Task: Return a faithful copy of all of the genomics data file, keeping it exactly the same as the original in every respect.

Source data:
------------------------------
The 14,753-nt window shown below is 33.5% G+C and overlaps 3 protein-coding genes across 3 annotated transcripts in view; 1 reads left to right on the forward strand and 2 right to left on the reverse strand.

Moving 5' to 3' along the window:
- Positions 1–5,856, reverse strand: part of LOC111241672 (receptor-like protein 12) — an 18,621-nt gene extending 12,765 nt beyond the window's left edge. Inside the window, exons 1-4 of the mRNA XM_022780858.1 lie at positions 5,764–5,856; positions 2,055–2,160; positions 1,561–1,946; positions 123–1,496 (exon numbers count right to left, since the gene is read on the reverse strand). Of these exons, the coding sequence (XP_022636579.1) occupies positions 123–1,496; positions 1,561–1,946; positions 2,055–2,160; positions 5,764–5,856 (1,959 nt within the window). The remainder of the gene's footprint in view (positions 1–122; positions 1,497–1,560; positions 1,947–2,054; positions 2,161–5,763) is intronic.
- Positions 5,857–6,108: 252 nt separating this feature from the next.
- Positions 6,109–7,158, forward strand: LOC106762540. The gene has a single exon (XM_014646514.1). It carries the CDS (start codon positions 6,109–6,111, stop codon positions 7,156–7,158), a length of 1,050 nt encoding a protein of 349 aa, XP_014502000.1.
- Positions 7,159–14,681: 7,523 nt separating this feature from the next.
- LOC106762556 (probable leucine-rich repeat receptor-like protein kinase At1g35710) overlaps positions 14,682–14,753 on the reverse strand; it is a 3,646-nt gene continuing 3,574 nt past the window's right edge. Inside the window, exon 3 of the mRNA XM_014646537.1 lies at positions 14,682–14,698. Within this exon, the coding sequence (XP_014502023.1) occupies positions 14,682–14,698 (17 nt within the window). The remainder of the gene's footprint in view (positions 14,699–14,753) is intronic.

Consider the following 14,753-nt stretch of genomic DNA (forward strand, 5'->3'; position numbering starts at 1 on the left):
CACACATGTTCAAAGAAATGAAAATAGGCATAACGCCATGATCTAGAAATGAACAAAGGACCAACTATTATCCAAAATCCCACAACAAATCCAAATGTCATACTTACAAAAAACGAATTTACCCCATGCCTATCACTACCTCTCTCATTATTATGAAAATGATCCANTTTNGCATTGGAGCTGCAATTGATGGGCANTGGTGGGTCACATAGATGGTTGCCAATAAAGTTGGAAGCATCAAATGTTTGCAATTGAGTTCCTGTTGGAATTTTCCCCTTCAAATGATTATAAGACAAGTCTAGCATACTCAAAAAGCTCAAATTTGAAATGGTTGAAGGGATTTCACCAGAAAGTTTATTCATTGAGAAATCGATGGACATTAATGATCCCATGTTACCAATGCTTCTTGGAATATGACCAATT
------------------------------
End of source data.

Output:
The 14,753-nt window shown below is 33.5% G+C and overlaps 3 protein-coding genes across 3 annotated transcripts in view; 1 reads left to right on the forward strand and 2 right to left on the reverse strand.

Moving 5' to 3' along the window:
- Positions 1–5,856, reverse strand: part of LOC111241672 (receptor-like protein 12) — an 18,621-nt gene extending 12,765 nt beyond the window's left edge. Inside the window, exons 1-4 of the mRNA XM_022780858.1 lie at positions 5,764–5,856; positions 2,055–2,160; positions 1,561–1,946; positions 123–1,496 (exon numbers count right to left, since the gene is read on the reverse strand). Of these exons, the coding sequence (XP_022636579.1) occupies positions 123–1,496; positions 1,561–1,946; positions 2,055–2,160; positions 5,764–5,856 (1,959 nt within the window). The remainder of the gene's footprint in view (positions 1–122; positions 1,497–1,560; positions 1,947–2,054; positions 2,161–5,763) is intronic.
- Positions 5,857–6,108: 252 nt separating this feature from the next.
- Positions 6,109–7,158, forward strand: LOC106762540. The gene has a single exon (XM_014646514.1). It carries the CDS (start codon positions 6,109–6,111, stop codon positions 7,156–7,158), a length of 1,050 nt encoding a protein of 349 aa, XP_014502000.1.
- Positions 7,159–14,681: 7,523 nt separating this feature from the next.
- LOC106762556 (probable leucine-rich repeat receptor-like protein kinase At1g35710) overlaps positions 14,682–14,753 on the reverse strand; it is a 3,646-nt gene continuing 3,574 nt past the window's right edge. Inside the window, exon 3 of the mRNA XM_014646537.1 lies at positions 14,682–14,698. Within this exon, the coding sequence (XP_014502023.1) occupies positions 14,682–14,698 (17 nt within the window). The remainder of the gene's footprint in view (positions 14,699–14,753) is intronic.

Consider the following 14,753-nt stretch of genomic DNA (forward strand, 5'->3'; position numbering starts at 1 on the left):
CACACATGTTCAAAGAAATGAAAATAGGCATAACGCCATGATCTAGAAATGAACAAAGGACCAACTATTATCCAAAATCCCACAACAAATCCAAATGTCATACTTACAAAAAACGAATTTACCCCATGCCTATCACTACCTCTCTCATTATTATGAAAATGATCCANTTTNGCATTGGAGCTGCAATTGATGGGCANTGGTGGGTCACATAGATGGTTGCCAATAAAGTTGGAAGCATCAAATGTTTGCAATTGAGTTCCTGTTGGAATTTTCCCCTTCAAATGATTATAAGACAAGTCTAGCATACTCAAAAAGCTCAAATTTGAAATGGTTGAAGGGATTTCACCAGAAAGTTTATTCATTGAGAAATCGATGGACATTAATGATCCCATGTTACCAATGCTTCTTGGAATATGACCAATT